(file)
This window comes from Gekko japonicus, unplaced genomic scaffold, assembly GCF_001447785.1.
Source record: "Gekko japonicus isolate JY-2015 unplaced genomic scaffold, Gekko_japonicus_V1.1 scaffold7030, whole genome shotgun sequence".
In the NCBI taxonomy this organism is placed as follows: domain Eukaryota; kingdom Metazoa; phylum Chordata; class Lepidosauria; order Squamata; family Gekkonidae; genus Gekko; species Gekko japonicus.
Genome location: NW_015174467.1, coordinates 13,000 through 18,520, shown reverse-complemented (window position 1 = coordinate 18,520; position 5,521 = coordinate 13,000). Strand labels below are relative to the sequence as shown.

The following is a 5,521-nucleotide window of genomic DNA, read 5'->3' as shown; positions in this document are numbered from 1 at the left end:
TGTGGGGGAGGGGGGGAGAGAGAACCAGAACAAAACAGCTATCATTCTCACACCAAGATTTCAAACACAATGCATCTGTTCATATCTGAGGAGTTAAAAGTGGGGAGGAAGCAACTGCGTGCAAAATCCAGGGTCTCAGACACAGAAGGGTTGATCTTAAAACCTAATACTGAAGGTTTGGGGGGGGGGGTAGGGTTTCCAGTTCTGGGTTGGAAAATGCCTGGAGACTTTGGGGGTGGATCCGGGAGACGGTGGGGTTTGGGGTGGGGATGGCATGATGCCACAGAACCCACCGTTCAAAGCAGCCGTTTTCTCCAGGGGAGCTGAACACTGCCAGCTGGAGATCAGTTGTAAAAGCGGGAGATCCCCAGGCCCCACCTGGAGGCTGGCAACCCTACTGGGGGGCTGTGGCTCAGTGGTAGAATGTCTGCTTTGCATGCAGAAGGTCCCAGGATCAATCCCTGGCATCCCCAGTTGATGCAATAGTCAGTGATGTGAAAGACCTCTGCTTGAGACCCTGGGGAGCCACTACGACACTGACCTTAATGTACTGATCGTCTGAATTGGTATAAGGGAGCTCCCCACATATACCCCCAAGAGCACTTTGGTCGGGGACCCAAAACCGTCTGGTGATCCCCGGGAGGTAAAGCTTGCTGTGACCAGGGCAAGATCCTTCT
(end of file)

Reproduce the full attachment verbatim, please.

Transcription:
This window comes from Gekko japonicus, unplaced genomic scaffold, assembly GCF_001447785.1.
Source record: "Gekko japonicus isolate JY-2015 unplaced genomic scaffold, Gekko_japonicus_V1.1 scaffold7030, whole genome shotgun sequence".
In the NCBI taxonomy this organism is placed as follows: domain Eukaryota; kingdom Metazoa; phylum Chordata; class Lepidosauria; order Squamata; family Gekkonidae; genus Gekko; species Gekko japonicus.
Genome location: NW_015174467.1, coordinates 13,000 through 18,520, shown reverse-complemented (window position 1 = coordinate 18,520; position 5,521 = coordinate 13,000). Strand labels below are relative to the sequence as shown.

The following is a 5,521-nucleotide window of genomic DNA, read 5'->3' as shown; positions in this document are numbered from 1 at the left end:
TGTGGGGGAGGGGGGGAGAGAGAACCAGAACAAAACAGCTATCATTCTCACACCAAGATTTCAAACACAATGCATCTGTTCATATCTGAGGAGTTAAAAGTGGGGAGGAAGCAACTGCGTGCAAAATCCAGGGTCTCAGACACAGAAGGGTTGATCTTAAAACCTAATACTGAAGGTTTGGGGGGGGGGGTAGGGTTTCCAGTTCTGGGTTGGAAAATGCCTGGAGACTTTGGGGGTGGATCCGGGAGACGGTGGGGTTTGGGGTGGGGATGGCATGATGCCACAGAACCCACCGTTCAAAGCAGCCGTTTTCTCCAGGGGAGCTGAACACTGCCAGCTGGAGATCAGTTGTAAAAGCGGGAGATCCCCAGGCCCCACCTGGAGGCTGGCAACCCTACTGGGGGGCTGTGGCTCAGTGGTAGAATGTCTGCTTTGCATGCAGAAGGTCCCAGGATCAATCCCTGGCATCCCCAGTTGATGCAATAGTCAGTGATGTGAAAGACCTCTGCTTGAGACCCTGGGGAGCCACTACGACACTGACCTTAATGTACTGATCGTCTGAATTGGTATAAGGGAGCTCCCCACATATACCCCCAAGAGCACTTTGGTCGGGGACCCAAAACCGTCTGGTGATCCCCGGGAGGTAAAGCTTGCTGTGACCAGGGCAAGATCCTTCT